Arcadia Park, Pretoria

Opening speaker: Prof. Elfriede Dreyer

Walkabout by the artist:  Tuesday 24 March 2020 at 11 am.

Closing:  Sunday 14 June 2020

Bredell’s book, SACRED SCARS, will be introduced at the Association of Arts Pretoria at both the opening and at the walkabout.  The artist researched and compiled images that represent humankind’s embodied relationship to the sacred female in art and artefacts dating from pre-history to the early modern period.

Bumper Toyota SU Woordfees Goes All Out To Wow Possible Festival Groupies

All who pass2
All Who Pass

A bumper Toyota SU Woordfees runs from March 6 to 15 in Stellenbosch. DIANE DE BEER picks a smattering of highlights for theatre, music and book chats, but as these are strictly a personal suggestion, there’s so much more to explore:

 

For those interested in theatre, here the accent is on participants for most of these are unseen productions, some in English and some Afrikaans:

All Who Pass: written by last year’s Standard Bank Young Artist Amy Jephta, directed by Quanita Adams, starring Elton Landrew, Iman Isaacs, Carmen Maarman, Roberto Kyle and Jawaahier Petersen; This is such a strong team, they’re hard to resist as they tell the horrific story of District Six with a family spending their last night in their home in 1974; and then restitution in 2019 as a daughter returns to claim her inheritance.

Cellist - cred Monique Pelser large size-1154
Cellist with Rabies. Picture Monique Pelser.

Cellist with Rabies: pairs artists extraordinaire Jemma Kahn (writer and performer) and Jaco Bouwer (director and set design with Rocco Pool) also starring David Viviers. The facts are stranger than fiction and as the name implies and the description – a peculiar romantic tragedy loosely based on questionable science – determines, they will be turning your imagination upside down.

Die Vermoeienis van Vlerke: is a translation of Lara Foot’s successful The Inconvenience of Wings which deals with the impact of disabling mood disabilities on friendships and family, directed by the luminous Sylvaine Strike and starring Henriëtta Gryfenberg, Frank Opperman and Chris Gxalaba in an exciting re-interpretation of this provocative play.

Lab class pic
The Market Lab students in action with Hani: The Legacy.

Hani: The Legacy: produced for the Market Lab, it comes with a reputation following its Gaunteng and National Arts Festival runs. It was inspired by the landmark American musical Hamilton and set to contemporary music, including rap, hip hop and ballads, with the approach aimed at inspiring the youth with the legacy of the slain warrior Chris Hani directed by the inspired Leila Henriques.

Hoe Change Hulle: It’s difficult to resist a production called Bossikop Productions and with text and costumes by Veronique Jephtas, direction by Lee-Ann van Rooi and starring Marlo Minnaar, it tells a story of the ghetto and the lives of those many prefer to ignore.

Bobs Live – Off The Record: If you haven’t heard of J. Bobs before, this will all change as his artistry is being recognised with a Young Artist Nomination for Drama at this year’s National Arts Festival. Performing with his Sketch Trio that includes Phillip Dikotla (of the extraordinary Skierlik! fame) and Pule Welch, know that you will be both challenged and charmed as he promises to play games that have to be taken seriously.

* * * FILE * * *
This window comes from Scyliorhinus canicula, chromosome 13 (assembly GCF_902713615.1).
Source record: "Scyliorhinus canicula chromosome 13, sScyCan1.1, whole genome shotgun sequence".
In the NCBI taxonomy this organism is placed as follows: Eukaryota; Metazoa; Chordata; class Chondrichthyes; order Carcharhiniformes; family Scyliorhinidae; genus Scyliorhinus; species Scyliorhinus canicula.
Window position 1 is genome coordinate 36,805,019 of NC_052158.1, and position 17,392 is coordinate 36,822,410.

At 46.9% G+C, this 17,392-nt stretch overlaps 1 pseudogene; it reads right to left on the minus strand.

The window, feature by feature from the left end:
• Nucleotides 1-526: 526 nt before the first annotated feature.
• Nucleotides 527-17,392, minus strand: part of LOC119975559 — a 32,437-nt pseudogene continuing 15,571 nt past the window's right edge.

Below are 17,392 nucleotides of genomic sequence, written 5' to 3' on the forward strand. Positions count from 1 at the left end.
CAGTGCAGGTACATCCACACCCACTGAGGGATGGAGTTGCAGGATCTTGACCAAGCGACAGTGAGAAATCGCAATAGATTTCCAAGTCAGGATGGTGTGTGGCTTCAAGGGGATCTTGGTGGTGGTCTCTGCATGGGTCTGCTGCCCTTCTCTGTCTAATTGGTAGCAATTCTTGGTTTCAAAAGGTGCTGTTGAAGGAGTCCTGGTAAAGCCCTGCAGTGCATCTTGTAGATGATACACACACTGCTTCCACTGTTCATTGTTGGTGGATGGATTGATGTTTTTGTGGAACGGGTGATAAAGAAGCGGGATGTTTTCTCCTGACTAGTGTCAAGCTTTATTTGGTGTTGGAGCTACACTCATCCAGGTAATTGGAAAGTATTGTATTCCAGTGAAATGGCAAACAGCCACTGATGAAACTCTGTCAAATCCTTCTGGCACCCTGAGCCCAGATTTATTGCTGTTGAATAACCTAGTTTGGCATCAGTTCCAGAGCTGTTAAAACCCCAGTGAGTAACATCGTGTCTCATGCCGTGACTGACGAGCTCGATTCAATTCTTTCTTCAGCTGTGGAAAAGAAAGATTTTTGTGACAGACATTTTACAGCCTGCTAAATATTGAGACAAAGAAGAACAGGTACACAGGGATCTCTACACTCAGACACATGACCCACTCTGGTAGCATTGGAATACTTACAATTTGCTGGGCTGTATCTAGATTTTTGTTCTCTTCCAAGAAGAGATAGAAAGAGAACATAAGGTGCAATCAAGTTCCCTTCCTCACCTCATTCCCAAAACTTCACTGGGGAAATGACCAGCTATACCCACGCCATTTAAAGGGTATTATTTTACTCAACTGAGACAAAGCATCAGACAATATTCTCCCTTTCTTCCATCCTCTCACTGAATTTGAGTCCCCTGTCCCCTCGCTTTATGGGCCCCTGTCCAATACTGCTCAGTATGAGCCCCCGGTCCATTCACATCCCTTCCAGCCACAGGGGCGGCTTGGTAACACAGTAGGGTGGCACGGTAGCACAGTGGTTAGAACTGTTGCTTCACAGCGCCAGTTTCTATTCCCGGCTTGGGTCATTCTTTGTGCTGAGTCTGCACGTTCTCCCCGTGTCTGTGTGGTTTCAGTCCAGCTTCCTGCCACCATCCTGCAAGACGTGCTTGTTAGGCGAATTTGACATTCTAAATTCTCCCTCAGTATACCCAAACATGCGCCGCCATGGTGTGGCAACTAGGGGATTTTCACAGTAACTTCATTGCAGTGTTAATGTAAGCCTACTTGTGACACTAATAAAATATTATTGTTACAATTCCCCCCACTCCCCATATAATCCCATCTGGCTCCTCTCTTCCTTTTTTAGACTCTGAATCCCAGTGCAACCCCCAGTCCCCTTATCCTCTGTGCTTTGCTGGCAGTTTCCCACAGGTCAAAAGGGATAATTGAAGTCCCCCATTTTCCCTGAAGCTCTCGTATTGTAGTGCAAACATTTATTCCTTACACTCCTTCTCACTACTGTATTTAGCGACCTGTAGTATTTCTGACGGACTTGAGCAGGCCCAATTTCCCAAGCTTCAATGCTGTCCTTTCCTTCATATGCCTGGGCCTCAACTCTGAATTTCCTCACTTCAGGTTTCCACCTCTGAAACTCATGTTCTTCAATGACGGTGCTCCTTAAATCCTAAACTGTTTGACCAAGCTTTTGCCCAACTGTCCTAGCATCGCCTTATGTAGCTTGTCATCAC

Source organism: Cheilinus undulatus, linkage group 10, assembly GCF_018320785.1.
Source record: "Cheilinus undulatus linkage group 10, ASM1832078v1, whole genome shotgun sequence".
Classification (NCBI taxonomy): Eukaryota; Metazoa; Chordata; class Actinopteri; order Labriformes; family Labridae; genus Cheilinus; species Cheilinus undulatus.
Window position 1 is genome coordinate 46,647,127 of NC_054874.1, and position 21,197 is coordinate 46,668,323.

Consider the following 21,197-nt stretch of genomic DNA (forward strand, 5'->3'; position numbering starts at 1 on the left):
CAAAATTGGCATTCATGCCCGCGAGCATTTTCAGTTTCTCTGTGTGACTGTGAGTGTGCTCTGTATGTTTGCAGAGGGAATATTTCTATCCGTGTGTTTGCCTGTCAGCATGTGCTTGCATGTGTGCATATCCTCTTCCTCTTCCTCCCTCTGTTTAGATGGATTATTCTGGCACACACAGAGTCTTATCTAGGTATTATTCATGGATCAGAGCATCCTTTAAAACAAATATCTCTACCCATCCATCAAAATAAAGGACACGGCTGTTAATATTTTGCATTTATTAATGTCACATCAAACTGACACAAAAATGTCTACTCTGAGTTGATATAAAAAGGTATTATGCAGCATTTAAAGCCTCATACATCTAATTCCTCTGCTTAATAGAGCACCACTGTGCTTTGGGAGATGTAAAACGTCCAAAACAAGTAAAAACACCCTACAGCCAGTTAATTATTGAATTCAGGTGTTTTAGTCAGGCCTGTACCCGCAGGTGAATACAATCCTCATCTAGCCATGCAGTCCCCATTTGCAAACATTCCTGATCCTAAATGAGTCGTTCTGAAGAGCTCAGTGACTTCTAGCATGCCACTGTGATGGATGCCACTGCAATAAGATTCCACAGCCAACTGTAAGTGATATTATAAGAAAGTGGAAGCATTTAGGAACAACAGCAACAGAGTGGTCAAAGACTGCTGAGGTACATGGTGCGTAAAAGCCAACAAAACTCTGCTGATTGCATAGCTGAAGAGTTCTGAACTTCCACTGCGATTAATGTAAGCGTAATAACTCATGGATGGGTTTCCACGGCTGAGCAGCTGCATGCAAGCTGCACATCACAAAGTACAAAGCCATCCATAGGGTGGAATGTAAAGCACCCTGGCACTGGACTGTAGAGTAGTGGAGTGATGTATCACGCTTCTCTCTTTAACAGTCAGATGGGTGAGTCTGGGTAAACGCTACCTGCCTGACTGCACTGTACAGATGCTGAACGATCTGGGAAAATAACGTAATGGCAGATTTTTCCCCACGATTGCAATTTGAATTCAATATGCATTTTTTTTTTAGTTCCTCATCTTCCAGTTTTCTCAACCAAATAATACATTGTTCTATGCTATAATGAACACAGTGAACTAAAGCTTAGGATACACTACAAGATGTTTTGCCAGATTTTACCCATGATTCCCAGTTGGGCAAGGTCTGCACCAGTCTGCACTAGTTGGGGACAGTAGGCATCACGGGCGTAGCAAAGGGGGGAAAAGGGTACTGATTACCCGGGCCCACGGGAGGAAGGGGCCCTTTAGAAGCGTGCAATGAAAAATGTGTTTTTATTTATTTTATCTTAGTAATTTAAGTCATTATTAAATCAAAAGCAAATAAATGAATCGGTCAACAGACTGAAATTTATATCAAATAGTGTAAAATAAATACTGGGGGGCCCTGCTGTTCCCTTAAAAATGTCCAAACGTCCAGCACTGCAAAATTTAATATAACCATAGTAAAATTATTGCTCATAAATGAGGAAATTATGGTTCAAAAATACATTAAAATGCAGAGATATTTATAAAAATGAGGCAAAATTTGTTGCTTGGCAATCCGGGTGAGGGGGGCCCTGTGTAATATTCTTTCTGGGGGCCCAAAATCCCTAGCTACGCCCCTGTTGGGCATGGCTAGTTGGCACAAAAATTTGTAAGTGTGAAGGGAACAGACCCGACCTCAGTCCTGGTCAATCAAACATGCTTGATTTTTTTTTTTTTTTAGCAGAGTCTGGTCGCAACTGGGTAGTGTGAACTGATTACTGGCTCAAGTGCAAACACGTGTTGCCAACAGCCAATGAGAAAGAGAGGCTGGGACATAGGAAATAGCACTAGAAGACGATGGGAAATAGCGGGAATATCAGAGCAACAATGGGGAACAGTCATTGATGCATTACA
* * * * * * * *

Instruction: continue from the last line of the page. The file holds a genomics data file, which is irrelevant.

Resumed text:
Valrsrivier: is the stage adaptation by Saartjie Botha directed by Janice Honeyman of a hugely popular book with, amongst others, Tinarie van Wyk Loots, Anna-Mart van der Merwe and Stian Bam. It’s a no-brainer so run for tickets. It’s the age-old struggle of loyalty, loss and growing up against the backdrop of the old South African landscape.

Wit Isse Colour: with writers Ronelda S Kampher and Nathan Trantraal and Jason Jacobs as director, brace yourself for some edgy brilliance. The script is based on Trantraal’s experiences and daily encounters as well as stories from published work in which everything from toxic masculinity to a re-imagined history of Autshumao and Jan van Riebeeck is explored.

Salome 2
Geon Nel in Salome

 

Salome: Wilken Calitz (text) and Gideon Lombard (director) have shown their collaborative power with Karatara (which can be seen at KKNK) and here they tackle Etienne le Roux’s Sewe Dae by die Silbersteins with a solo performance (Geon Nel) as Henry van Eeden struggles with some bizarre encounters while trying to find his future wife Salome.

 

 

 

w9(1)
Rehane Abrahams

There are too many to consider, but check Pieter Dirk Uys’s trio of productions; Sandra Prinsloo’s Kamphoer; Tien Duisend Ton with Cintaine Schutte and Albert Pretorius if you haven’t yet seen it; as well as the Nico Scheeper’s driven Triple Axel and Die Engel by die Dam; the wit of Rafiek Mamon’s Die Garage; Johnny Boskak Voel ‘n Bietjie ... if you haven’t seen this Craig Morris tour de force; Chris Vorster’s Die Hart Verklap; and the extraordinary Brandbaar with Rehane Abrahams and more…

 

 

And now for some other showstoppers:

The wonderful LGT Young Soloists who represent 15 countries across the world is a happening classical experience.

Devonecia+Wilken Albumbekendstelling is a combo that could be fascinating. She is an artist with super-sized talent, supported by the crafty eye of muso Wilken Calitz, sparks could fly – even gently.

Kyle Shepherd Trio @ Standard Bank Jazz in the Quad with Shane Cooper (bass) and Jonno Sweetman (drums) will be a thrill. Anything with Shepherd is worth the time. And similarly any of the concerts in the quad.